“Will you work for minimum wage?”
Not a winning question when negotiating salary with an engineer.
“Give me all your money!”
Probably not a wise gambit for any job interview.
At some point in your job exploration the question of money has to come up. Asking a recruiter what the job pays is fine. Asking what your pay will be in a phone or first interview is a mistake. They may have been given strict instructions to only mention $50,000, but have been told that they can go to $60,000 for the right candidate. That happens all the time.
Timing is critical. Don’t negotiate salary, vacation or perks until they love you and are sure they want to hire you. You have no leverage for negotiations until you are the final candidate.
When THEY ask you how much you must make to switch jobs, THEY are nervous. So are you. Here is an answer that works. It doesn’t get you eliminated for asking for too much. You won’t get paid too little for being too meek. It leaves room for negotiating. It gives them the information they need to make you a good offer.
The answer has 3 steps:
- the compliment
- the money
- the rules.
First the compliment. This job and your company interest me. I’d like to go to work for you.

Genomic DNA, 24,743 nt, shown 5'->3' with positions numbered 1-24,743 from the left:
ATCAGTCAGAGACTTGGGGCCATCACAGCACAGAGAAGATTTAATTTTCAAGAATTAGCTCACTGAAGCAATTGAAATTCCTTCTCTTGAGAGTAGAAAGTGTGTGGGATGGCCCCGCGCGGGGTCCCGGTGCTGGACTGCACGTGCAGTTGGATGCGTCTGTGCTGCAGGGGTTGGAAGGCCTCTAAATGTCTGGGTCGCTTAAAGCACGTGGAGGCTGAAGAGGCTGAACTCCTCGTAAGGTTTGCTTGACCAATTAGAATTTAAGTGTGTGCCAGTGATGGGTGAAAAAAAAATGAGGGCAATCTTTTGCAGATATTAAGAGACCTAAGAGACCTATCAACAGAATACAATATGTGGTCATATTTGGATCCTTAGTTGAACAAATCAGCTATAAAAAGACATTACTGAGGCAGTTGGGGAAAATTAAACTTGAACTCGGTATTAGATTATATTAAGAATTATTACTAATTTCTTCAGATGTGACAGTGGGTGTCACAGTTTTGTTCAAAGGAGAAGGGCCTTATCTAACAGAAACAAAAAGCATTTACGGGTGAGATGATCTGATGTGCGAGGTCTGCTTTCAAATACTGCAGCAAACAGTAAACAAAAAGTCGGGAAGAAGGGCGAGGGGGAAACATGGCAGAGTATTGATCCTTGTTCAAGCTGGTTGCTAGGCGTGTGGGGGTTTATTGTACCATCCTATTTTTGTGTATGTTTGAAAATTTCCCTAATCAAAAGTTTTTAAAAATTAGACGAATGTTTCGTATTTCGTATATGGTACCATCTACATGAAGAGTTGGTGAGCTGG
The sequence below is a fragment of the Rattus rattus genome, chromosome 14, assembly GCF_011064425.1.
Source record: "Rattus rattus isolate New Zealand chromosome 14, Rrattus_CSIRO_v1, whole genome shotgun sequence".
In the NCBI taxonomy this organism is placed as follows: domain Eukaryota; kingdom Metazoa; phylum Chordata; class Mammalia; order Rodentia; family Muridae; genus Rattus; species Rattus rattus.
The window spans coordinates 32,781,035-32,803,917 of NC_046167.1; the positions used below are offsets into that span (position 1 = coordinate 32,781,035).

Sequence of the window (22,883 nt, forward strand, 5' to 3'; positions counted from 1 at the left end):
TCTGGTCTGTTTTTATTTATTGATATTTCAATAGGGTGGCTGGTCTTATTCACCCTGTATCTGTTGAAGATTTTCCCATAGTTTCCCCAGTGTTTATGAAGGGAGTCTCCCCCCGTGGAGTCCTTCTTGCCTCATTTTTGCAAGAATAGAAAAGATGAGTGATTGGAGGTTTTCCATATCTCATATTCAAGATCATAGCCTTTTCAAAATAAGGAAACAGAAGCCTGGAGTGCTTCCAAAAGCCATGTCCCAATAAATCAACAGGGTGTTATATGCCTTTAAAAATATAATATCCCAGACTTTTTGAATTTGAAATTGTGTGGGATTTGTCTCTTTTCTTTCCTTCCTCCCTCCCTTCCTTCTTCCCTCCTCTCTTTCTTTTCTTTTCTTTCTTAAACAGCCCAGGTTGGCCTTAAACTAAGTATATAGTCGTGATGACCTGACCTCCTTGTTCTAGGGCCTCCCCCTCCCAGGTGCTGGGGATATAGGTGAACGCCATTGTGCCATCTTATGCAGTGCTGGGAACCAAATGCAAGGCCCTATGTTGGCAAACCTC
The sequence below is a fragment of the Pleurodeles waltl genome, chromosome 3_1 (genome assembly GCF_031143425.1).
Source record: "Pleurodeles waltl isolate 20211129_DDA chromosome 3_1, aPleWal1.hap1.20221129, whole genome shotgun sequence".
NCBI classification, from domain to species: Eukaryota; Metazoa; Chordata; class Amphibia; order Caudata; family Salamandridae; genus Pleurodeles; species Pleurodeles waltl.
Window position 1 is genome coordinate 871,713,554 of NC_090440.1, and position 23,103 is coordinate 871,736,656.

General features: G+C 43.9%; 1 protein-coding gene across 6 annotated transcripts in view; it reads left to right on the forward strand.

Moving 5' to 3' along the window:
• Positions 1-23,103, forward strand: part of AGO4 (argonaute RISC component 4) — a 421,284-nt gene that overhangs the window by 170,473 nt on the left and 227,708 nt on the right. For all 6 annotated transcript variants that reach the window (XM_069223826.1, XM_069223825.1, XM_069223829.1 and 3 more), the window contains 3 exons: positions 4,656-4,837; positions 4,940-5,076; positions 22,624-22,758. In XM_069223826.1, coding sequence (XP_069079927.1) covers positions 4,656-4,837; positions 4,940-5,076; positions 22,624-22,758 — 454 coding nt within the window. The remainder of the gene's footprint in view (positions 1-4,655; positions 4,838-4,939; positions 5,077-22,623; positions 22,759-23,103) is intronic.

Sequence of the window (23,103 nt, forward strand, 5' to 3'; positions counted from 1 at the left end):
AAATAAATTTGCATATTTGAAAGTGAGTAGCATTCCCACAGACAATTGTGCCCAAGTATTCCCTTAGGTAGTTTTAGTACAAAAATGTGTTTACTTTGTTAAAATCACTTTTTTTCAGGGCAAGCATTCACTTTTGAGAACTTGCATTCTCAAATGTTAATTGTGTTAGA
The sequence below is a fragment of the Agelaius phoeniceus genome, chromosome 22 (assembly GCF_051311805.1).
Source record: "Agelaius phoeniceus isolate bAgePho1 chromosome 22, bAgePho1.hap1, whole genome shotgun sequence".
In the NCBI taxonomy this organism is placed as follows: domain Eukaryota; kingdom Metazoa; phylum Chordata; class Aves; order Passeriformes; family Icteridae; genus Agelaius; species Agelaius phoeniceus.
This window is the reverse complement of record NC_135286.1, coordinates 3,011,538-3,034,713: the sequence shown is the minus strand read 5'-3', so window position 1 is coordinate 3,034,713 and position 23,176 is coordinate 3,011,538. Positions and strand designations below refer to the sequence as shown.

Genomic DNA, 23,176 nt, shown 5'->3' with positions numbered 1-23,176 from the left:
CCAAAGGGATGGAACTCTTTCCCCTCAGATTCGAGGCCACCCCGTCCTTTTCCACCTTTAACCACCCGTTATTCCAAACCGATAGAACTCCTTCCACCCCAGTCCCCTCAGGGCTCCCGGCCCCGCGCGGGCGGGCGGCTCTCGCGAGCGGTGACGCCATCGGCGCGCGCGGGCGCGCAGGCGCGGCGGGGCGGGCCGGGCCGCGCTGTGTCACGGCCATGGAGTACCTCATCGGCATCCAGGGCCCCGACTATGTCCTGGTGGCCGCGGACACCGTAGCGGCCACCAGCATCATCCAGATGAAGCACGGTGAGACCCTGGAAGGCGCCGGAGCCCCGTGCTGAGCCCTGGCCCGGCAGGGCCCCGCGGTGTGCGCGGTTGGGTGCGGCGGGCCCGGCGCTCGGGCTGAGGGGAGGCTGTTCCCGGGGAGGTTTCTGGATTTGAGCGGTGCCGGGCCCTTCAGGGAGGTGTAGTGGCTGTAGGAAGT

Now the money. Last year I earned a total of $70,000 and just had a raise to $73,000.
Finally the rules. I certainly wouldn’t want to earn less. I would like to be able to entertain your best offer.
This works for minimum wage jobs and CEO salaries. If they ask a second time, tell them the same thing. Let them know that you feel it is the company’s job to make an offer, not yours. You just tell them the facts about what you are earning. That’s all. You can negotiate AFTER they have decided to make you an offer. Then you will have some leverage.
How to think about salary – do this.
Write down three numbers.
First, what are you earning now? Obviously you would take your current job for that much money. You did.
Second, what do you really think you would be paid in a good but realistic situation if you switched jobs next month? It should be a raise.
Third, if the ideal job came along, with you doing, learning and being exactly what you really want, with a great company and future, what is the least you would take to go there? Is it a drop in pay?
You now have three different numbers you would work for. So why should you demand to know what a job will pay before you find out which of the three possibilities it is?